The Panagia Phaneromeni church was built in 1792.  It is the largest Orthodox Church inside of the old town.  The church was built on the site of a former nunnery.
The Agios Savvas parish church was built in 1850 - 1851.
The Archbishop's Palace is one of the city's biggest attractions.  It was completed in 1961, a year after Cyprus gained independence.
The Liberty Monument honours the island's struggle for independence.  It was built in 1973.
The Omeriye Mosque used to be an Augustinian church and monastery.  It was converted in to a mosque in 1571.
The Ledra Street crossing was opened in April 2008.  Today this is the border crossing between Cyprus and Northern Cyprus.  I just had to show my passport on each side.  Fortunately no one stamped my passport because I'm running very low on blank pages.  

Larnaca, Cyprus

Larnaca sits on the south coast of Cyprus and was originally founded in the 9th century.  Originally built on the what used to be Kition.  Today Λάρνακα is the third-largest city on the island with with a population just over 84,500.

Foinikoudes is the palm tree lined promenade along the beach.



There's a bust of Kimon the Athenian, the mid 5th century BC statesman who founded the famous Stoic school of philosophy.

The Church of Saint Lazarus was built in the late 9th century.  The church is supposed to be built over the second tomb of Lazarus of Bethany who, in the New Testament, Jesus raised from the dead.

The Medieval castle was founded in the 12th century by the Byzantines.  Today it hosts a museum and a garden theatre.

The Larnaca town hall is on the promenade between a KFC and a T.G.I. Friday's.

The Mosque of Umm Haram, also known as Hala Sultan Tekke, is a shrine on the west bank of the Larnaca Salt Lake. It was built in 1787 and it is one of the most important holy places in Islam. The mosque is built over the tomb of Umm Haram who was the Prophet Mohammed's wet nurse.

The Larnaca Salt Lake has a surface area of 2.2 km² and is a protected area.  The lake is a stop on the migratory path of the greater flamingo so it's popular with birdwatchers.  In winter the lake fills with water that evaporates in the summer leaving a crust of salt.

The Armenian Genocide Memorial marks the spot where thousands of refugees fleeing the Armenian Genocide first landed in Cyprus.  The monument was unveiled in 2008 and is dedicated to both the martyrs and survivors of the 1915-1923 Genocide.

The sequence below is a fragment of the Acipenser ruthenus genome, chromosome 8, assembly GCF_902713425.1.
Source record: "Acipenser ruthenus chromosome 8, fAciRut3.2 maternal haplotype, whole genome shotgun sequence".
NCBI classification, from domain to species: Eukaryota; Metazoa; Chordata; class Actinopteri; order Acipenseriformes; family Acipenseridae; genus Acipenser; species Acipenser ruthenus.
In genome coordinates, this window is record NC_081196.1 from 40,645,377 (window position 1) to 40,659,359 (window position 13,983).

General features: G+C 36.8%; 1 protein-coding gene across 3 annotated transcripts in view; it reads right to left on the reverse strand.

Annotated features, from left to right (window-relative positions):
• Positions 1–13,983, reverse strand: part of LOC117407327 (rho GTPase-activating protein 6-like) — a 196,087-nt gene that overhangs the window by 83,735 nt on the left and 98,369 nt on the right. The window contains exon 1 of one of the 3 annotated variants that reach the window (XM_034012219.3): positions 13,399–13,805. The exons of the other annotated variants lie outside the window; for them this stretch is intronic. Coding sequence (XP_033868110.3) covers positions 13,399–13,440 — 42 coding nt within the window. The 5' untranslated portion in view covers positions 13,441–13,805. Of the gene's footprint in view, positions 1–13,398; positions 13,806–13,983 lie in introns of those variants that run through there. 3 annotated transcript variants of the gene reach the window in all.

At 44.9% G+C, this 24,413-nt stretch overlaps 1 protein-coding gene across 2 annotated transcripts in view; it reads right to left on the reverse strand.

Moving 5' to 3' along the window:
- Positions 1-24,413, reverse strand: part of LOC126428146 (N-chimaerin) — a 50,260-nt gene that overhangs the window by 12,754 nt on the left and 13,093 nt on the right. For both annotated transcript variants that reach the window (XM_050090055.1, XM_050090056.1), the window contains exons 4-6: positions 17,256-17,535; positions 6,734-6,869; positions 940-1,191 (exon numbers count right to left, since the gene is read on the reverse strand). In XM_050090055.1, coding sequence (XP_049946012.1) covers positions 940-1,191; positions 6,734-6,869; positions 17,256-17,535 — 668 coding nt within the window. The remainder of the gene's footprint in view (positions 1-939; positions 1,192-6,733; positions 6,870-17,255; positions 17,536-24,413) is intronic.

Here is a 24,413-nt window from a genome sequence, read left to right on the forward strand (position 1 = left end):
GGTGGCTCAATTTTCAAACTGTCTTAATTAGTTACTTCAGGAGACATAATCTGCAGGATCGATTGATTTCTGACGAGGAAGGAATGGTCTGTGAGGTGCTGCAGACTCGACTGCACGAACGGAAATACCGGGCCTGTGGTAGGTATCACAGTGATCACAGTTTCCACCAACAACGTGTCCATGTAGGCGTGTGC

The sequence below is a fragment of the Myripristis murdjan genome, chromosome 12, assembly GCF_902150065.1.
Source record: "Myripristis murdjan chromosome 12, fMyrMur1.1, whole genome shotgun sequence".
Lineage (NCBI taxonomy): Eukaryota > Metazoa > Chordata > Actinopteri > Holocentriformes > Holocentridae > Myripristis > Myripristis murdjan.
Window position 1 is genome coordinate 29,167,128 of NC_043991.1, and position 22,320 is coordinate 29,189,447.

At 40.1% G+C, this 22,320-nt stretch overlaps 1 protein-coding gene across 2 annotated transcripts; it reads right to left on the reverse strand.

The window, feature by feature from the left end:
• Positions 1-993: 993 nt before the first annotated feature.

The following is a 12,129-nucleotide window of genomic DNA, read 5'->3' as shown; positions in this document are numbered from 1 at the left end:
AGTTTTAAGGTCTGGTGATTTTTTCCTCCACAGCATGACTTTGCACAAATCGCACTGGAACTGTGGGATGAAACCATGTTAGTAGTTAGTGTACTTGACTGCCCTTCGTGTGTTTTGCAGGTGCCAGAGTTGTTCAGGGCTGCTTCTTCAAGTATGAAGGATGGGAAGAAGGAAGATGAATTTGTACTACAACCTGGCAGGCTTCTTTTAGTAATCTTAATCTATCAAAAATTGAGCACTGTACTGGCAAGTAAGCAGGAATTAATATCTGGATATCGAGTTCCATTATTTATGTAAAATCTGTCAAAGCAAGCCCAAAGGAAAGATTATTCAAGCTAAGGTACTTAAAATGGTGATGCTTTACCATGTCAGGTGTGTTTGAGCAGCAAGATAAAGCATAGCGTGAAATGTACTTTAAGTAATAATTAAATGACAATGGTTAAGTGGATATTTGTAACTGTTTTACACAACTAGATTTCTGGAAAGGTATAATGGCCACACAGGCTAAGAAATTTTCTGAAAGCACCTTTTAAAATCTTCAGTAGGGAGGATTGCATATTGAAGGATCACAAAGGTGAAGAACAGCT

The Panagia Angeloktisti is an 11th century Byzantine church.  Legend has it that angels came down from heaven and built the church at night.

The Kamares Aqueduct was built in 1747.  Also known as the Bekir Pasha Aqueduct, it is regarded as the most important thing constructed during the Ottoman period in Cyprus.

Sunday, October 25, 2015

Hersonissos, Greece

Hersonissos is a small town on Crete about 25 km (15 miles) from Heraklion.  It is home to about 26,000 people and is a popular with tourists for a beach holiday in Greece.

Χερσόνησος, was very popular with the troops who were stationed at Iraklion Air Station.  It is about 10 km (6 miles) from where the base used to be.

We used to call it ¨the Ville.¨
Old Roman fountain


We would go enjoy the beach during the day and go back at night to drink and party in the discos with all of the European tourists.

Saturday, October 24, 2015

Iraklion Air Station

Iraklion Air Station was 16 km (10 miles) east of Heraklion near the villages of Gournes.  The base was in use during the Cold War from 1954 to 1993.  The facility finally closed and was turned over to the Greek government in 1994.

Iraklion was an Electronic Security Command listening post.  It was home to the 6931st Electronic Security Command and the 7276th Air Base Group.






I remember that lots of people wanted an assignment to Iraklion.  I loved that it was only a 10-minute walk from the dorms to the beach.  I was really lucky to get stationed here as my last base.

The facility is more or less abandoned.  The old base exchange is now the village's city hall and a few buildings are used as part of a school.  The main feature now is the aquarium.

The old base fire station




The rest of the place is a mess.  Lots of vandalism and graffiti with weeds overtaking everything.

Former dorms



Walking around it felt like I was in one of those zombie apocalypse movies.  The whole experience was pretty surreal especially the entry gate with no one there to check your ID.


CretAquarium
I found this old newcomer's video produced by the public affairs office our on YouTube. It was made in the late 80s or very early 90s.  I remember receiving a VHS copy of this video when I first received my orders for Iraklion.
video